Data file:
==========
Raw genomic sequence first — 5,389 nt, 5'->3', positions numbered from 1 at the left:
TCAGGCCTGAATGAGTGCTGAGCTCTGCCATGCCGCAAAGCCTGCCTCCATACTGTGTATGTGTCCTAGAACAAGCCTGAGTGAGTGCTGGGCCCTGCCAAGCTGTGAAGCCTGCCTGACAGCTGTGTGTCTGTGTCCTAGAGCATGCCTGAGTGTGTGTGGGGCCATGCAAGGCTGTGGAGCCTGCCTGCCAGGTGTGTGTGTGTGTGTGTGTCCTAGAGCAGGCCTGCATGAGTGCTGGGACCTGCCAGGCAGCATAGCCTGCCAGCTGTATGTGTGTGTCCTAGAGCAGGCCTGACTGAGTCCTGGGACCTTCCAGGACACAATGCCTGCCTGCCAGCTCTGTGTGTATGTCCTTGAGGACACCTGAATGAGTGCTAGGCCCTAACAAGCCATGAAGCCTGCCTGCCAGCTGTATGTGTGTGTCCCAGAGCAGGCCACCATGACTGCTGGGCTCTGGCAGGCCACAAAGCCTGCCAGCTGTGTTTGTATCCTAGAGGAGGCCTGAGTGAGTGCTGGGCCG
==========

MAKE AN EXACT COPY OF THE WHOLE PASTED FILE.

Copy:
Raw genomic sequence first — 5,389 nt, 5'->3', positions numbered from 1 at the left:
TCAGGCCTGAATGAGTGCTGAGCTCTGCCATGCCGCAAAGCCTGCCTCCATACTGTGTATGTGTCCTAGAACAAGCCTGAGTGAGTGCTGGGCCCTGCCAAGCTGTGAAGCCTGCCTGACAGCTGTGTGTCTGTGTCCTAGAGCATGCCTGAGTGTGTGTGGGGCCATGCAAGGCTGTGGAGCCTGCCTGCCAGGTGTGTGTGTGTGTGTGTGTCCTAGAGCAGGCCTGCATGAGTGCTGGGACCTGCCAGGCAGCATAGCCTGCCAGCTGTATGTGTGTGTCCTAGAGCAGGCCTGACTGAGTCCTGGGACCTTCCAGGACACAATGCCTGCCTGCCAGCTCTGTGTGTATGTCCTTGAGGACACCTGAATGAGTGCTAGGCCCTAACAAGCCATGAAGCCTGCCTGCCAGCTGTATGTGTGTGTCCCAGAGCAGGCCACCATGACTGCTGGGCTCTGGCAGGCCACAAAGCCTGCCAGCTGTGTTTGTATCCTAGAGGAGGCCTGAGTGAGTGCTGGGCCG